I think repetitive mulching contributes to the soil over long periods of time, but I’m not sure the bulk travels deeply into the soil without tilling it down there.  Still, it’s better than the alternative (not mulching) and nutrients do filter down through the sandy soil here.  

One interesting thing I have here is a type of earthworm I’ve never come across before.  They were here before in the decaying brush and ground over/ornamental grasses that I pulled up when I bought the place.  More came in bags of soil from Lowe’s that I put down, I noticed.  

They are very aggressive, and they move through and multiply in the soil and peat I mix in.   They move great deals of soil on top of the mulch quickly in damp areas.  They are not like the red worms and European nightcrawlers I’m acquainted with from other areas.  They appear to be “Alabama Jumpers?” from the way they flop all over when disturbed.  They are an invasive species that decimate forest leaf litter in some areas with their aggressive feeding and surface tunneling. 

I do believe they possibly help the garden though, so I’m constantly tossing them off the paved surfaces by the hundreds, back into the lawn and garden beds.  They want to travel a lot. 

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Mangosteen

Never had a problem after putting 5 or 6 inches of thick, heavy, moist mulch right up against the trucks of all my trees, including palms,  at my home in warm, humid, damp Hilo, HI.  Never seen anyone going through the jungles and forests here clearing the fallen debris away from the tree trunks, yet the palms and other trees grow fine without any sign of fungus or disease.  Also never had a problem at my home in southern California after mulching heavily right up against the trunks of my palms.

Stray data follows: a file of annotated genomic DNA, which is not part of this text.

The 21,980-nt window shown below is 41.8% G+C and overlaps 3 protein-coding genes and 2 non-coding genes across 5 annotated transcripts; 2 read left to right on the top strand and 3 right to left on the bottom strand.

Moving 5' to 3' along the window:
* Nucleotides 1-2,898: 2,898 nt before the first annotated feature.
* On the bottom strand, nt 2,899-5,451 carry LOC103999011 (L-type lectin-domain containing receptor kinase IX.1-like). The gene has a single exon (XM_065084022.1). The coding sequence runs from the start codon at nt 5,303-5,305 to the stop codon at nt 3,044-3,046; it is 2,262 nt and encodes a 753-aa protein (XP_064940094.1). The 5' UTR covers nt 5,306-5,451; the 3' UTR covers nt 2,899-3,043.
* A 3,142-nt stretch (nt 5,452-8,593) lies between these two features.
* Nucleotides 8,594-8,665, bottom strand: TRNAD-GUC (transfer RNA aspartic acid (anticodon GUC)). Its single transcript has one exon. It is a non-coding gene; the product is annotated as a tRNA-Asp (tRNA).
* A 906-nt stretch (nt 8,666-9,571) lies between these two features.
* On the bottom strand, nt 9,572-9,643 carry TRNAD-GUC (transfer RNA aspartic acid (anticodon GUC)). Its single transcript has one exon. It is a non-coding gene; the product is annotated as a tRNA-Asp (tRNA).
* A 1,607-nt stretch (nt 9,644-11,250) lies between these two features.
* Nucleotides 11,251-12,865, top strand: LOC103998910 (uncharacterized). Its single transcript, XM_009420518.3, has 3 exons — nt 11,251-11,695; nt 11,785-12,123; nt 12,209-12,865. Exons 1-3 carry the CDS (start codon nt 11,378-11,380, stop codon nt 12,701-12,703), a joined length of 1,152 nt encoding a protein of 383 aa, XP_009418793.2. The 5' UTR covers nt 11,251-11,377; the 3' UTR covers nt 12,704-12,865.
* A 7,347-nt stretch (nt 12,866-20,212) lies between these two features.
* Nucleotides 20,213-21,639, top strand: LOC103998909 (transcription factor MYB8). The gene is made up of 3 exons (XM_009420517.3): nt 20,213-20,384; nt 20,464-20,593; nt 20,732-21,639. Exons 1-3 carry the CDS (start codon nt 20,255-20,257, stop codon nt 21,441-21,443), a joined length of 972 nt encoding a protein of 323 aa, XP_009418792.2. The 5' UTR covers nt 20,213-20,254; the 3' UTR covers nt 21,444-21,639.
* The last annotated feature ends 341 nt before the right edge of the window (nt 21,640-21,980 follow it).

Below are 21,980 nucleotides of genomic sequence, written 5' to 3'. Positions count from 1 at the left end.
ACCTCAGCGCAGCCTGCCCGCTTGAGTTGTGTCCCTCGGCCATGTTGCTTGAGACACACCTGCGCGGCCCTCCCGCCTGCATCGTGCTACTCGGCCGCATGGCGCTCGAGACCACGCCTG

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BS Man about Palms
5 hours ago, Jim in Los Altos said:

It takes years but yes, compost and mulch breaking down will nourish and soften the soil. I can dig a 5 gallon hole with a bare hand in most of my yard despite it originally being clay. Years of compost and mulch did the trick. 

DITTO!

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Cluster
On 4/13/2021 at 12:19 AM, Jim in Los Altos said:

It takes years but yes, compost and mulch breaking down will nourish and soften the soil. I can dig a 5 gallon hole with a bare hand in most of my yard despite it originally being clay. Years of compost and mulch did the trick. 

Thank you! 

Those are great news, so overtime the soil should become softer as you mulch or top dress with compost. Did your palms reacted positively to the ongoing change?:)

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ExperimentalGrower
On 4/12/2021 at 4:19 PM, Jim in Los Altos said:

It takes years but yes, compost and mulch breaking down will nourish and soften the soil. I can dig a 5 gallon hole with a bare hand in most of my yard despite it originally being clay. Years of compost and mulch did the trick. 

THESE are the details I’ve been seeking as well for the same questions. I’m sure we all know by now the Bay Area’s clay soil issue. In only a year of owning my home I have amended and top dressed my planting beds heavily and have noticed a significant increase in earthworm activity and all kinds of other soil critters. Beforehand the soil was to my eyes almost devoid of life. If that’s what only a year’s worth of work got me, I can’t wait until I can also see this transformation over the decades.

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Looking Glass
On 4/12/2021 at 7:19 PM, Jim in Los Altos said:

It takes years but yes, compost and mulch breaking down will nourish and soften the soil. I can dig a 5 gallon hole with a bare hand in most of my yard despite it originally being clay. Years of compost and mulch did the trick. 

My good soil seems to only go down to 6 inches or so, before it gets pretty sandy.  Maybe I just need to quintuple my efforts with mulching and composting!  Still, something to look forward to as time goes on.   

Whenever I dig a hole, I mix something in, and the good stuff gets down there a little more...  I imagine roots pushing through, and dying off contributes, as do the worms, over long periods of time.  

I’ll keep dumping it on by the truckload....
 

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Jim in Los Altos
9 hours ago, Cluster said:

Thank you! 

Those are great news, so overtime the soil should become softer as you mulch or top dress with compost. Did your palms reacted positively to the ongoing change?:)